The large-screen theater company’s Q4 numbers were good, with help from Star Wars: The Force Awakens, but not good enough to satisfy Wall Street. Imax shares fell 7.9% in postmarket trading after it released its report that showed earnings falling short of analysts’ forecasts.
The company’s net income at $22.5 million, was up 7.2% vs the last three months of 2014, on revenues of $119.3 million, up 16.5%. The top line beat expectations tor $115.8 million. But adjusted earnings at 39 cents a share were shy of the 43 cents that investors anticipated.
One culprit appears to be the 25% increase in film rental expenses, to $6.2 million. Weakening overseas currencies versus the dollar reduced global box office by about $17 million.
Gross box office sales were up 27.1% to $288.4 million — with about 54% from abroad. The average screen made $318,600, up 9%, but domestic ones averaged $349,000, up 40%.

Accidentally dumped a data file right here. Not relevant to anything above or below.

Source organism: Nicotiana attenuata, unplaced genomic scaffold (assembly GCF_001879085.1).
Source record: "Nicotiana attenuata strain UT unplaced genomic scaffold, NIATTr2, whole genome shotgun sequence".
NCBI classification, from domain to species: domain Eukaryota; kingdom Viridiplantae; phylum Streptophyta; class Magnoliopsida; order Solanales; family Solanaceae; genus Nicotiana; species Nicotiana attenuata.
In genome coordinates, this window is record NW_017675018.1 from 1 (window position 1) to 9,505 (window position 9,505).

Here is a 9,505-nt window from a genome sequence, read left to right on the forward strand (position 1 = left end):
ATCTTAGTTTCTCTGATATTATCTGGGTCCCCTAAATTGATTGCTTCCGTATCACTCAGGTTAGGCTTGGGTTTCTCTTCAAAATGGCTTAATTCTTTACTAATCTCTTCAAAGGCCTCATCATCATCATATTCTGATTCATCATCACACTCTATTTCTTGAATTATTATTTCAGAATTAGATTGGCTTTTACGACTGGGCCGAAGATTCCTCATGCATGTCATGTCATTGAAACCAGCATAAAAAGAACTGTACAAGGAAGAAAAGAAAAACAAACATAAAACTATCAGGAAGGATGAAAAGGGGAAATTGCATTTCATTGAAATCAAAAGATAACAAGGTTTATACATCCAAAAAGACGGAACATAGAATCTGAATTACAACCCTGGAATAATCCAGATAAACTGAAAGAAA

CEO Richard Gelfond says his company is “clearly benefiting from a global trend in the film industry to make more big-budget blockbuster movies. And with so many major movie franchises releasing important sequels in 2016 and 2017, we believe we’re extremely well positioned for success in the years ahead.”
He told analysts that 2016 is “off to a great start. … I don’t think anyone would have predicted such a strong start to the 2016 release year.”
Imax raised its guidance for theater installations this year to between 135 and 140, up from a range of 115 to 120. The company has benefited from large orders from China’s Wanda Cinema Line. Gelfond says the companies have begun discussions on accelerated commitments.
The company plans to increase its modest investments in content. “There are a lot of weeks a year when we don’t have the kind of content we want to provide,” Gelfond says. While the company declined to go into detail, execs said it could include live events, original movies or TV fare similar to Imax’s large-screen showing last year of the last two episodes from Season 4 of HBO’s Game of Thrones.